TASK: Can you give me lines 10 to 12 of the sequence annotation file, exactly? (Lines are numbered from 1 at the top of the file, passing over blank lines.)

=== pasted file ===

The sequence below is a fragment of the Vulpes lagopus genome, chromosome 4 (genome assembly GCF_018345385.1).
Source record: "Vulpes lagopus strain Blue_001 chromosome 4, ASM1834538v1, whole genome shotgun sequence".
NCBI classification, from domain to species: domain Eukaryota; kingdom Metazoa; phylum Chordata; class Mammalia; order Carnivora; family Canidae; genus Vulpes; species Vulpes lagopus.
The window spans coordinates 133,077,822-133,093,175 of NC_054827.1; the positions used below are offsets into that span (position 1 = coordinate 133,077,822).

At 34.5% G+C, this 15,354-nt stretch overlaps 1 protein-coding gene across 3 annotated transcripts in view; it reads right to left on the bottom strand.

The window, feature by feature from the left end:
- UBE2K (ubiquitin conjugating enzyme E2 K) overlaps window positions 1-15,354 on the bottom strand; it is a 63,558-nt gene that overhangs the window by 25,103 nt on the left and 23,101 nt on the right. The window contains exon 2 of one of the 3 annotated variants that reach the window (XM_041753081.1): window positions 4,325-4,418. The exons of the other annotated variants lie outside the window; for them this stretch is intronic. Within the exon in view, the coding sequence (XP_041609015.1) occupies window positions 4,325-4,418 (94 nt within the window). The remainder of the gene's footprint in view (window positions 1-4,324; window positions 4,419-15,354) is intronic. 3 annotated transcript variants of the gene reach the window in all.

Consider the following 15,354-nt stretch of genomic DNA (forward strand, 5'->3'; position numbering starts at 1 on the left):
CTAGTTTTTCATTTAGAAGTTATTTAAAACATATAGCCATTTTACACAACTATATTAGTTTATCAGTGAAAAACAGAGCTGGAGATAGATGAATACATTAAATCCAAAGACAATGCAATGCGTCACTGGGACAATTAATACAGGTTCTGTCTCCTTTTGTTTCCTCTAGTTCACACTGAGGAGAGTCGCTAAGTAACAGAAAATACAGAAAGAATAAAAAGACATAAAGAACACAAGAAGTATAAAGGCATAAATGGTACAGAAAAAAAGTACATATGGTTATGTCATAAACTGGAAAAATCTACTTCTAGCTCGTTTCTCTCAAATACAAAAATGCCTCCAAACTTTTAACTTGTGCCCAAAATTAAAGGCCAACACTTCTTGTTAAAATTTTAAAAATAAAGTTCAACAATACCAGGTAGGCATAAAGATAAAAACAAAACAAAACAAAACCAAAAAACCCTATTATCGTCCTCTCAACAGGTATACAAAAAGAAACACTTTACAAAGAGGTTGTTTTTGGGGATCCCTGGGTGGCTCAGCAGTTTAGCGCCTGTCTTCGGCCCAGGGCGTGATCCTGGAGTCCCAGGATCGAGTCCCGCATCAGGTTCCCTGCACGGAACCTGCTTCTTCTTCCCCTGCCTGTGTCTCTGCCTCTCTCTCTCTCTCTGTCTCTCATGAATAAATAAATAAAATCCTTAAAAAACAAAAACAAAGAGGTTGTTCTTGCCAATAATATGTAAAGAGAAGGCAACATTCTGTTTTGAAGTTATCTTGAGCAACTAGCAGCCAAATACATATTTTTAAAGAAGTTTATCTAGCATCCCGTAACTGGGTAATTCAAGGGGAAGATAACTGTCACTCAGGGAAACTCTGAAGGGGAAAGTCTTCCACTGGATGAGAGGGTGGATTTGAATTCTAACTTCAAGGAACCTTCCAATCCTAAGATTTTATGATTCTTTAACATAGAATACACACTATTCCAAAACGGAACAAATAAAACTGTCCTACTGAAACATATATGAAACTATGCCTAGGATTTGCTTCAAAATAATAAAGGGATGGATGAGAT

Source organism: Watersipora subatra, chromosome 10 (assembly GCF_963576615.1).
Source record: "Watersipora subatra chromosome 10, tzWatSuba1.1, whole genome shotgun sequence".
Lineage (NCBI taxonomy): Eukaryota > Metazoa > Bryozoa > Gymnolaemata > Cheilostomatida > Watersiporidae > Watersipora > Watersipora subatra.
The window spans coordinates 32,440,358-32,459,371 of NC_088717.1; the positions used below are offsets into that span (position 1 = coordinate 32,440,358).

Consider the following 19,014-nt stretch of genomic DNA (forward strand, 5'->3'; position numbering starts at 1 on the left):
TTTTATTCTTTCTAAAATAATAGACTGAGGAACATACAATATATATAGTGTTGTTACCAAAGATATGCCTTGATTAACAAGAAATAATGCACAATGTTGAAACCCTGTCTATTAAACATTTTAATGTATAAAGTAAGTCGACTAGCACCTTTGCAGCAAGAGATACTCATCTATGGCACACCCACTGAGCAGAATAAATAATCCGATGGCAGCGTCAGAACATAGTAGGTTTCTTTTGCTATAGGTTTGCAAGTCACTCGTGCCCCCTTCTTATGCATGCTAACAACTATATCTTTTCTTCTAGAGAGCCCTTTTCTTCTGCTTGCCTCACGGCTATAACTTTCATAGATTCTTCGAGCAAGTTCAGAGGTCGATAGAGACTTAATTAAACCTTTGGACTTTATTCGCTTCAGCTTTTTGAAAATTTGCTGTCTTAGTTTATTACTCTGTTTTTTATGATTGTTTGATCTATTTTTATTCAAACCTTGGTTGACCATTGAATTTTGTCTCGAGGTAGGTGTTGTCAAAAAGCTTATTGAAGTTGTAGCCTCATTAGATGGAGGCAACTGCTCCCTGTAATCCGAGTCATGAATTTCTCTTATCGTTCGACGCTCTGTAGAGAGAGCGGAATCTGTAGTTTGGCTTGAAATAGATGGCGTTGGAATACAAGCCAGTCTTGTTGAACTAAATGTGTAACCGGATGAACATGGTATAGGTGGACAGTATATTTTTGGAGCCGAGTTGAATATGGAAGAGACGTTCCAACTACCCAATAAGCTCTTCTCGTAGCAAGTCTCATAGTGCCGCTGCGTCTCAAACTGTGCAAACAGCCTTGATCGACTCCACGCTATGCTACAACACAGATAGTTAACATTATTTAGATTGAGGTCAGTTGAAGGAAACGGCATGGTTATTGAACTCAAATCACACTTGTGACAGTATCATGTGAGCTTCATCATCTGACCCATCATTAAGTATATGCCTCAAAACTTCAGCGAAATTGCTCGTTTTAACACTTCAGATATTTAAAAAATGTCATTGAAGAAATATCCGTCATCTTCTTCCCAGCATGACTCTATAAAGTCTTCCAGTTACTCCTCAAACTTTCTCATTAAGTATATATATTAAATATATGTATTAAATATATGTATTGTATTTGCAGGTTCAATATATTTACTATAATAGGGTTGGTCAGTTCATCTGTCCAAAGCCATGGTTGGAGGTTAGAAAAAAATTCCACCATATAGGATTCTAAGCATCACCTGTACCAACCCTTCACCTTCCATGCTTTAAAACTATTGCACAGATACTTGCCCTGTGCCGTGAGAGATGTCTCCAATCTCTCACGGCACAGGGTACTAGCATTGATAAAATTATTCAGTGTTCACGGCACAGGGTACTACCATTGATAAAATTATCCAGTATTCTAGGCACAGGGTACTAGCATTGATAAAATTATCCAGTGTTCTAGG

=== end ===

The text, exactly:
Source organism: Watersipora subatra, chromosome 10 (assembly GCF_963576615.1).
Source record: "Watersipora subatra chromosome 10, tzWatSuba1.1, whole genome shotgun sequence".
Lineage (NCBI taxonomy): Eukaryota > Metazoa > Bryozoa > Gymnolaemata > Cheilostomatida > Watersiporidae > Watersipora > Watersipora subatra.